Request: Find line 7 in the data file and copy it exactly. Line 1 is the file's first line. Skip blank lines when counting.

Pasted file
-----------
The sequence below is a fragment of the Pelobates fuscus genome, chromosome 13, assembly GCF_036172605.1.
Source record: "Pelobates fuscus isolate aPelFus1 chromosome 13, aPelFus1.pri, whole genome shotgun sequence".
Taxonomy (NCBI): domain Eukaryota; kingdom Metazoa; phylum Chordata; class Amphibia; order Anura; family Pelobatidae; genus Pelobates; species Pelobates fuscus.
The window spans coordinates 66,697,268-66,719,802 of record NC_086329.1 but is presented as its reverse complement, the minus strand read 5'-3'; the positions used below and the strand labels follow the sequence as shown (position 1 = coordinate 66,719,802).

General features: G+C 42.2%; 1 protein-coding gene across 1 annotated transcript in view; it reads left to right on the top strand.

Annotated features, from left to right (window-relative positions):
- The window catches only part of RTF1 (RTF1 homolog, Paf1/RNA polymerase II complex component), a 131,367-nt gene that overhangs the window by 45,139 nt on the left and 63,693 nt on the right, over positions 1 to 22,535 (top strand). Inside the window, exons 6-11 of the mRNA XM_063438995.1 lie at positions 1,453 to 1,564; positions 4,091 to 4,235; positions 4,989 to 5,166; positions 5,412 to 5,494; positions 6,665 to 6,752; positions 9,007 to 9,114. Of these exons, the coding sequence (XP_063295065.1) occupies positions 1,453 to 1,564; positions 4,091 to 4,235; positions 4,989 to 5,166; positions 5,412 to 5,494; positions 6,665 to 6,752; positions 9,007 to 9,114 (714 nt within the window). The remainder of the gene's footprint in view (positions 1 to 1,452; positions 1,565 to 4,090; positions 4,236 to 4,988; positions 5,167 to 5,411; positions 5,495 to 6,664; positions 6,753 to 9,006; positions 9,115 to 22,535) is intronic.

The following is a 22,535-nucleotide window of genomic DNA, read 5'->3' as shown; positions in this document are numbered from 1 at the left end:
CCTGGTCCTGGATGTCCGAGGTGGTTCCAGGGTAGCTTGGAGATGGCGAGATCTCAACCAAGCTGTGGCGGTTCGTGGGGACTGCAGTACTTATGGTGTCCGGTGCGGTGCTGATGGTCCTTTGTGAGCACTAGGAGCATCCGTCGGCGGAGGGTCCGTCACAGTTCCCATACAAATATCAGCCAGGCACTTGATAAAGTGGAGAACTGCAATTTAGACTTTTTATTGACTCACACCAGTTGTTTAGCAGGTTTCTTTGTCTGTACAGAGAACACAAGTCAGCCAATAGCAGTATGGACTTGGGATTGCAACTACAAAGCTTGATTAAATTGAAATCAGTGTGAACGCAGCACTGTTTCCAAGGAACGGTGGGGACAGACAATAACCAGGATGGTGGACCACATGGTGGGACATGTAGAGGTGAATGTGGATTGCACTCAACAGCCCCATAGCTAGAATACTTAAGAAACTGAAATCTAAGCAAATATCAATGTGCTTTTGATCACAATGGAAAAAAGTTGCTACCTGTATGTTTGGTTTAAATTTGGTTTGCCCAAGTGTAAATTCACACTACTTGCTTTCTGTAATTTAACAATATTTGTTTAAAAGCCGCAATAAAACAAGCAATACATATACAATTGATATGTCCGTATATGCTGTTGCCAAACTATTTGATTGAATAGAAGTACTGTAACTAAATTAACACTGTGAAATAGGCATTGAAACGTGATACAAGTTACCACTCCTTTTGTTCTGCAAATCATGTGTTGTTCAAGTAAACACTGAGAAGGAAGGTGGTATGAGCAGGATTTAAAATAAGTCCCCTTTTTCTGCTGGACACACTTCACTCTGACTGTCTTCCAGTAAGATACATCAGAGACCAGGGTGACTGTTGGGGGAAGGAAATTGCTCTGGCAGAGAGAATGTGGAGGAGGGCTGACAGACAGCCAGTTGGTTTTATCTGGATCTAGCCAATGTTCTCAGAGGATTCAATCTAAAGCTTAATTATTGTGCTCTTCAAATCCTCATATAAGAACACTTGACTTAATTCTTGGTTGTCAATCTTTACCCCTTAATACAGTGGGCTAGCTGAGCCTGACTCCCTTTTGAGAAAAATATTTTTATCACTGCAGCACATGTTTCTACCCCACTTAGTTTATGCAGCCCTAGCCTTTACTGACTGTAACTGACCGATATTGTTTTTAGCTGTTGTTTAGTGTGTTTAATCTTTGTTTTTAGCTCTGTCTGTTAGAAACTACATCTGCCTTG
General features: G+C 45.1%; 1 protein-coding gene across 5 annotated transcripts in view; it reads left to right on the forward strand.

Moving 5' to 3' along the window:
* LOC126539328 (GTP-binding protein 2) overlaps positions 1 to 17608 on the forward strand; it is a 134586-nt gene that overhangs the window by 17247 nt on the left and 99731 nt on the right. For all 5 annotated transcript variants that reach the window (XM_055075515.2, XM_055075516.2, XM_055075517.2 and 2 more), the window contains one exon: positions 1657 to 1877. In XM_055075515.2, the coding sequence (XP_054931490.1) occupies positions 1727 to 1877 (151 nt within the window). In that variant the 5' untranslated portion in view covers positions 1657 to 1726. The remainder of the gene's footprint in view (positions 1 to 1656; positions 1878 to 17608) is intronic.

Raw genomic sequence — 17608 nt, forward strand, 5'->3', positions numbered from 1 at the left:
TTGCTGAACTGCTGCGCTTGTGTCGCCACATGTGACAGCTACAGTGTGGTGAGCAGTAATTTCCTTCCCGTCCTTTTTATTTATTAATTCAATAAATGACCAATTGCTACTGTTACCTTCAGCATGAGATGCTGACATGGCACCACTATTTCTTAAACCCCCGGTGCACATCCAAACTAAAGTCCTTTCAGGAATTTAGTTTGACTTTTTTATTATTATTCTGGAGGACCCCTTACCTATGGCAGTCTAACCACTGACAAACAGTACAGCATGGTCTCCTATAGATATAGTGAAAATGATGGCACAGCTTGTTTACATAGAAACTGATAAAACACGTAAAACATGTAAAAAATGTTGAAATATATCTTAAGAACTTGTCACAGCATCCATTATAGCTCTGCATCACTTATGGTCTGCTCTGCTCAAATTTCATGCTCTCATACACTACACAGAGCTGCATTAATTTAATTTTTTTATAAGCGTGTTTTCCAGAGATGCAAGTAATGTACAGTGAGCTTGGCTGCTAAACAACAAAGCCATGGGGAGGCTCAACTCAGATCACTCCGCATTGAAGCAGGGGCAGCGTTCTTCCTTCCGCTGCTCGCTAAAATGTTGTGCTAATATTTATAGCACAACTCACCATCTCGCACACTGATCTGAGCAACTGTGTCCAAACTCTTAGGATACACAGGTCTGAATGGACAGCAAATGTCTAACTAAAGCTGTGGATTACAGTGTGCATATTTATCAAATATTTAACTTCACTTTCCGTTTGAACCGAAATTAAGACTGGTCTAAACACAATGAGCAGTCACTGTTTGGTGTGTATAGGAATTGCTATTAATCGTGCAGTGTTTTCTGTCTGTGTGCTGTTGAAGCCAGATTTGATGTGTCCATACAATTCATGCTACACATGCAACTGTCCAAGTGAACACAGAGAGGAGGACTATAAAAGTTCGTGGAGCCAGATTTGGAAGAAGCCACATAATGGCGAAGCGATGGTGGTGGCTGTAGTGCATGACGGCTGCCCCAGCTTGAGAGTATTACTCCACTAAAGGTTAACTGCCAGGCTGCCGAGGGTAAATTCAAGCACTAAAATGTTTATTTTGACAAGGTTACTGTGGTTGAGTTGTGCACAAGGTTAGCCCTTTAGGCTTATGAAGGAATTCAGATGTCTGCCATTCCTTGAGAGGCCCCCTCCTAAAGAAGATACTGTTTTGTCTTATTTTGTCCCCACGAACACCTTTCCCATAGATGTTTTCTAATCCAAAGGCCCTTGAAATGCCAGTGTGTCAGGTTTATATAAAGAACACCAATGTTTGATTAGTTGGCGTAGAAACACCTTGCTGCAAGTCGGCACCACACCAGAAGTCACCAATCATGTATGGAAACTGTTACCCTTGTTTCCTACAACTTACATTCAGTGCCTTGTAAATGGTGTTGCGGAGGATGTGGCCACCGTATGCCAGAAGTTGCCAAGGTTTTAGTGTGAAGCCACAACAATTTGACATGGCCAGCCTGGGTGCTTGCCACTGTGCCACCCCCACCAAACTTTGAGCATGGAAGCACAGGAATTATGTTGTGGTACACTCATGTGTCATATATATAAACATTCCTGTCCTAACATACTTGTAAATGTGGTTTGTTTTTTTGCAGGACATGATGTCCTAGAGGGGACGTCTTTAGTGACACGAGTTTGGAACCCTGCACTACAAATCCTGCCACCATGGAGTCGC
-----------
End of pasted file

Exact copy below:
- The window catches only part of RTF1 (RTF1 homolog, Paf1/RNA polymerase II complex component), a 131,367-nt gene that overhangs the window by 45,139 nt on the left and 63,693 nt on the right, over positions 1 to 22,535 (top strand). Inside the window, exons 6-11 of the mRNA XM_063438995.1 lie at positions 1,453 to 1,564; positions 4,091 to 4,235; positions 4,989 to 5,166; positions 5,412 to 5,494; positions 6,665 to 6,752; positions 9,007 to 9,114. Of these exons, the coding sequence (XP_063295065.1) occupies positions 1,453 to 1,564; positions 4,091 to 4,235; positions 4,989 to 5,166; positions 5,412 to 5,494; positions 6,665 to 6,752; positions 9,007 to 9,114 (714 nt within the window). The remainder of the gene's footprint in view (positions 1 to 1,452; positions 1,565 to 4,090; positions 4,236 to 4,988; positions 5,167 to 5,411; positions 5,495 to 6,664; positions 6,753 to 9,006; positions 9,115 to 22,535) is intronic.